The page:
It's not an optical illusion...it just looks like one

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              • #8
                I hate it when metal pieces start flying around when I break something makes for a bad day.
                Thanks
                Gary Wolboldt

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                • #9
                  A wood shaper for metal is called a milling machine. A vertical mill with METAL round over bit would be the thing to use to bullnose a piece of steel. As was mentioned before a wood machine is way too fast for metal, and the bit would be ruined shortly after touching the metal. If you have enough of this work to do, a small tabletop mill can be had for around $1000 new. You can do a reasonable job with a small hand grinder if you only have a small amount to do.

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                  • #10
                    if it's a Delta it's a wood machine. like bitternut and Main said, a shaper is an older style machine tool that can still be pretty efficient in removing lots of material if set up right. South Bend, Milwaukee, Kearney and Treaker are some of the companies that use to make them.
                    chip

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                    • #11
                      using a wood shaper for milling steel?

                      [SIZE=3][COLOR=red][B]You would have to be crazy to try anything like using a woodshaper for milling steel. Even if you slowed the cutter down you still have the problem of feeding into the cutter. When milling the workpiece is either clamped to the table or in a vice and is fed into the cutter by the feed screw. Things are very rigid and the feedrate is controlled. You could not duplicate this with any woodshaper which is fed by hand or with a rubber wheeled power feeding device. If you ever try this trick you had better be wearing a flack jacket and full face shield. You will also be spending lots of money to replace cutters.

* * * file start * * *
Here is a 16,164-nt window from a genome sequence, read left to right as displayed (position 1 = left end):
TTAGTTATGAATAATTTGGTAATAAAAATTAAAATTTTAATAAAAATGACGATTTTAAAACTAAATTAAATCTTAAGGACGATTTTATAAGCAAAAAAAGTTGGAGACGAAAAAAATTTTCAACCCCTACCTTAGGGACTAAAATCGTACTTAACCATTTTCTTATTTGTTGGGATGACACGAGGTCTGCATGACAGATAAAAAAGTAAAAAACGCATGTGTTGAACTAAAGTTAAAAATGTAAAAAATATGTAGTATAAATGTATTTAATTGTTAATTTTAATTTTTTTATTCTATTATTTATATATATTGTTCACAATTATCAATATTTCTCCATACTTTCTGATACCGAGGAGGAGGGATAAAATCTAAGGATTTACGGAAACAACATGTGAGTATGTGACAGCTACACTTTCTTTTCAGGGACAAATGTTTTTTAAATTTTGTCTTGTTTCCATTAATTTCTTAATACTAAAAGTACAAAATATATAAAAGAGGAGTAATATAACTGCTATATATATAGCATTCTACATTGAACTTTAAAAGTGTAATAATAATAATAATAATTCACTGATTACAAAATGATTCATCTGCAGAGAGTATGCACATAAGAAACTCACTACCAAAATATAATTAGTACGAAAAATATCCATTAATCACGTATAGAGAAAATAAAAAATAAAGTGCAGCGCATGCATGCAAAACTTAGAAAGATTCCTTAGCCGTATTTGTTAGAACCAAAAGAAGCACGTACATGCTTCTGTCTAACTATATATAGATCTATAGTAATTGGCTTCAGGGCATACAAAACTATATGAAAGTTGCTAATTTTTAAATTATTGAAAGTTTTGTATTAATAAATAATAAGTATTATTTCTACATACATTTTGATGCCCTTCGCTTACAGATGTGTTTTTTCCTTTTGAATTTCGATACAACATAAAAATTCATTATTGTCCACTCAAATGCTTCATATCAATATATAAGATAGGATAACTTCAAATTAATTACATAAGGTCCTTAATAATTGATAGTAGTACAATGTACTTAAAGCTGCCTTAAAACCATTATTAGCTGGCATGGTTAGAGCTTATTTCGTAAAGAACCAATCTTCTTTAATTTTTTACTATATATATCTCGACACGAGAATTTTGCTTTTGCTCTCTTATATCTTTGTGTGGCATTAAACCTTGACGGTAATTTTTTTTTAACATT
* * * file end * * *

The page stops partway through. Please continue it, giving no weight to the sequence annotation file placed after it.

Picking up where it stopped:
bitternut

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                      • #12
                        I guess the metal shaper and the wood shaper are totally different tools. The wood guy is basically a fixed position router (high speed rotating cutter) while the metal shaper is a straight line action of a fixed cutter against the work piece (a much slower controlled motion).
                        The metal shaper is more of a peeling or scraping along a straight line. Might be done (slow and tediously) with a cross slide vise working against another vice ... one holds the cutter, the other the work piece.
                        Saw the metal shaper reference in the Lindsay Pubs Catalog (get a free copy at www.lindsaybks.com). It looks like the slower linear motion device. Looks like it had its place in time, but as someone said, most modern shops would use cnc machines.
                        Bob